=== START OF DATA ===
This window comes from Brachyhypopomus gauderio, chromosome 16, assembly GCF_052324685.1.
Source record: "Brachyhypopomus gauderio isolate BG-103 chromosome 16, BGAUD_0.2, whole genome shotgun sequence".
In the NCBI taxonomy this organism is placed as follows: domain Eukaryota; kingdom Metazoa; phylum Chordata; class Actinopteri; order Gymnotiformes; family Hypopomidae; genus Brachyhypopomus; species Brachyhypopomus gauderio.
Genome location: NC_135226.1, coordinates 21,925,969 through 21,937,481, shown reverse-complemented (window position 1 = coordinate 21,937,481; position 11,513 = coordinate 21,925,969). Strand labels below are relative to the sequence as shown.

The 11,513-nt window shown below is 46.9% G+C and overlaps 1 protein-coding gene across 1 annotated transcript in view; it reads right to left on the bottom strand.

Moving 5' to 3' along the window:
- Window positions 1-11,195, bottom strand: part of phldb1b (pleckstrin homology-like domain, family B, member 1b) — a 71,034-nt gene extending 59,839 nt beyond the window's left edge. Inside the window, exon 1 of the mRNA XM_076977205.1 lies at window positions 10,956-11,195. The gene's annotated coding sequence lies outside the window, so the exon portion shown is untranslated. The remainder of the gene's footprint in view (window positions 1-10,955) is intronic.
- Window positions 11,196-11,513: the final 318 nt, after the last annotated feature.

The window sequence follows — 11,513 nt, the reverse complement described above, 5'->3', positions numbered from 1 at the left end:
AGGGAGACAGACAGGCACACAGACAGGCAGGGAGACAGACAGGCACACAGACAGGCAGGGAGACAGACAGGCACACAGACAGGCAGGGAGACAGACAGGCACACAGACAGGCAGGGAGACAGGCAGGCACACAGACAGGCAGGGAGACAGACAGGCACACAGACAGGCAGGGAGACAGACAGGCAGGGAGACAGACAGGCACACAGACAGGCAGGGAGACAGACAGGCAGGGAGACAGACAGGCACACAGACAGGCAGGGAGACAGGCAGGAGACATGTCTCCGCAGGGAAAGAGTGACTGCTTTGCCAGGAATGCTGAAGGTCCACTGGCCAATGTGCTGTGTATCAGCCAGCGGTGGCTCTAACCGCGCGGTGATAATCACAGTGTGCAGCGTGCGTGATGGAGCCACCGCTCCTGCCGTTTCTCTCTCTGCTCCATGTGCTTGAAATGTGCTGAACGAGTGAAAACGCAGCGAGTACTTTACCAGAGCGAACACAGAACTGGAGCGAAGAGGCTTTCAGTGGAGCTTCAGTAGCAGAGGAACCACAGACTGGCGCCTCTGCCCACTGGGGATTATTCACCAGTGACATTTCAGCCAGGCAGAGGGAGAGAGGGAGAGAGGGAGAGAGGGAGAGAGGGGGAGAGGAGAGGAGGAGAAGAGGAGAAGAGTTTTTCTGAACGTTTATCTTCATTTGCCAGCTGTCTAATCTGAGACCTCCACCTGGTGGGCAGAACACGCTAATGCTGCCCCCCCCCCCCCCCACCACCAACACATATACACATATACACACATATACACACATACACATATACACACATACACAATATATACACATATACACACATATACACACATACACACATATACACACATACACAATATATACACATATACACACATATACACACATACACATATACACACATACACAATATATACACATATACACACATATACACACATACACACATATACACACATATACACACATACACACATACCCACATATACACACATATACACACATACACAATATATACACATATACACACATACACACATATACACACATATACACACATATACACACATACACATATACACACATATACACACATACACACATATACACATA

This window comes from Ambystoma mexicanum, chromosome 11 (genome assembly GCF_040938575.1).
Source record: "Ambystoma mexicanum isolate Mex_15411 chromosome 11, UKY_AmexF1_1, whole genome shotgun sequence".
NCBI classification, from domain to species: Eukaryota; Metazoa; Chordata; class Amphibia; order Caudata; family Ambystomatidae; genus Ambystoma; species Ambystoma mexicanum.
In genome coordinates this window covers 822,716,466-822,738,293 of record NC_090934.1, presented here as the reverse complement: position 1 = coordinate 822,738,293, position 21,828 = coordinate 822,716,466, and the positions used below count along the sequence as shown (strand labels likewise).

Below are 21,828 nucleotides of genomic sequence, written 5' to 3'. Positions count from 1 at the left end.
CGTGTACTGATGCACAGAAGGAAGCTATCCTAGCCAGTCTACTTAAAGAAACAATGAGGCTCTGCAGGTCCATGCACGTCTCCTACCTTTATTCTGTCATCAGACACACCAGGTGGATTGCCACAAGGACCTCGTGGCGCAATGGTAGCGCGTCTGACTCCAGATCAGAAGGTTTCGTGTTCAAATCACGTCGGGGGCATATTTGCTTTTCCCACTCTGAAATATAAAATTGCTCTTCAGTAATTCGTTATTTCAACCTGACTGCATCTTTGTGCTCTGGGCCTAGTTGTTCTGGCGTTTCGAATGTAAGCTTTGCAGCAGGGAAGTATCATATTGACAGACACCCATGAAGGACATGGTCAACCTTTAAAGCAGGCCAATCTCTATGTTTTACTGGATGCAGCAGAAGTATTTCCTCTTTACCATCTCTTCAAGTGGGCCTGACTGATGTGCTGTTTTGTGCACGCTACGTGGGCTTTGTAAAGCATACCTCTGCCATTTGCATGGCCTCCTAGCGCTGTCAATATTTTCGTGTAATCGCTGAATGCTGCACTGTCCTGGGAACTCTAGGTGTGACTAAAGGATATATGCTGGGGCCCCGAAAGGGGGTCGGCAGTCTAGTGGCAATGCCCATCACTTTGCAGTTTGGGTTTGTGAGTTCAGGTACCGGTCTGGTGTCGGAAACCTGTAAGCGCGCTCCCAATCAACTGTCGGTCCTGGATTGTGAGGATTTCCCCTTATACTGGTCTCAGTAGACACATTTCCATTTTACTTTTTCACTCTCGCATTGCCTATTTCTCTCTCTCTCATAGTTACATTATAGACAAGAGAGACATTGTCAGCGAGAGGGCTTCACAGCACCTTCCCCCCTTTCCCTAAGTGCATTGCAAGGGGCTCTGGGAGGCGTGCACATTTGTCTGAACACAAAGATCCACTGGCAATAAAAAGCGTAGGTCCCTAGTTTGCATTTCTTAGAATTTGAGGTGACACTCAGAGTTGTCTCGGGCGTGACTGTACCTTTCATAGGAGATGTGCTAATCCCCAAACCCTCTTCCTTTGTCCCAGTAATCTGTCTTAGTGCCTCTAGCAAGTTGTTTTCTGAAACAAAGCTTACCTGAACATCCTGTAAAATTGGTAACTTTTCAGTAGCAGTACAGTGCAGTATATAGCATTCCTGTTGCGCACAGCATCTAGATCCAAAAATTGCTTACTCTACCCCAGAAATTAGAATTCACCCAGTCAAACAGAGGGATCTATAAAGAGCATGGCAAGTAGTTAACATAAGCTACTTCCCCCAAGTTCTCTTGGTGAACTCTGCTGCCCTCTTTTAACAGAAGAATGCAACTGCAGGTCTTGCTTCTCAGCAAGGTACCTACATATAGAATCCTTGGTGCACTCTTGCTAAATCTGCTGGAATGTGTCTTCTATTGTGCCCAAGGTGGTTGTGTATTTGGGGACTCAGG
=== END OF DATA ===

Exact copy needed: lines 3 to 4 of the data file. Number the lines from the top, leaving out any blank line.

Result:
In the NCBI taxonomy this organism is placed as follows: domain Eukaryota; kingdom Metazoa; phylum Chordata; class Actinopteri; order Gymnotiformes; family Hypopomidae; genus Brachyhypopomus; species Brachyhypopomus gauderio.
Genome location: NC_135226.1, coordinates 21,925,969 through 21,937,481, shown reverse-complemented (window position 1 = coordinate 21,937,481; position 11,513 = coordinate 21,925,969). Strand labels below are relative to the sequence as shown.